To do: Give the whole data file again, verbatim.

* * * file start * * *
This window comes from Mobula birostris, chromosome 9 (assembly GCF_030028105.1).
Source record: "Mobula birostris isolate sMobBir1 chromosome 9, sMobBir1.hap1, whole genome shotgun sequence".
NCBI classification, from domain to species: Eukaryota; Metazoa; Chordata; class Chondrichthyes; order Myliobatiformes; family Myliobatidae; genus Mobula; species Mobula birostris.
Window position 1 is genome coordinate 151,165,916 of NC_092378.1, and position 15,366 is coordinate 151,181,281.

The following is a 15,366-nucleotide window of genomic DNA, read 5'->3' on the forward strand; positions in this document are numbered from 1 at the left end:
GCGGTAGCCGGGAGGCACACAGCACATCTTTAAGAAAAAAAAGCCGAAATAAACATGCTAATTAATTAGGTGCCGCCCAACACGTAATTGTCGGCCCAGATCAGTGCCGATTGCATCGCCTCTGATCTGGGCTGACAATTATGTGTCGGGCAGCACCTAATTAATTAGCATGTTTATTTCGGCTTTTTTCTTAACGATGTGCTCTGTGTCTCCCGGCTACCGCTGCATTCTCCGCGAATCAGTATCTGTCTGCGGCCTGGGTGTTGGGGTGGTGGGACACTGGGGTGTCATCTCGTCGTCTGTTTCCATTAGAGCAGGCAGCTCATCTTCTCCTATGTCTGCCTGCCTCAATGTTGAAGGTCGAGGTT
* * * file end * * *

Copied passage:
This window comes from Mobula birostris, chromosome 9 (assembly GCF_030028105.1).
Source record: "Mobula birostris isolate sMobBir1 chromosome 9, sMobBir1.hap1, whole genome shotgun sequence".
NCBI classification, from domain to species: Eukaryota; Metazoa; Chordata; class Chondrichthyes; order Myliobatiformes; family Myliobatidae; genus Mobula; species Mobula birostris.
Window position 1 is genome coordinate 151,165,916 of NC_092378.1, and position 15,366 is coordinate 151,181,281.

The following is a 15,366-nucleotide window of genomic DNA, read 5'->3' on the forward strand; positions in this document are numbered from 1 at the left end:
GCGGTAGCCGGGAGGCACACAGCACATCTTTAAGAAAAAAAAGCCGAAATAAACATGCTAATTAATTAGGTGCCGCCCAACACGTAATTGTCGGCCCAGATCAGTGCCGATTGCATCGCCTCTGATCTGGGCTGACAATTATGTGTCGGGCAGCACCTAATTAATTAGCATGTTTATTTCGGCTTTTTTCTTAACGATGTGCTCTGTGTCTCCCGGCTACCGCTGCATTCTCCGCGAATCAGTATCTGTCTGCGGCCTGGGTGTTGGGGTGGTGGGACACTGGGGTGTCATCTCGTCGTCTGTTTCCATTAGAGCAGGCAGCTCATCTTCTCCTATGTCTGCCTGCCTCAATGTTGAAGGTCGAGGTT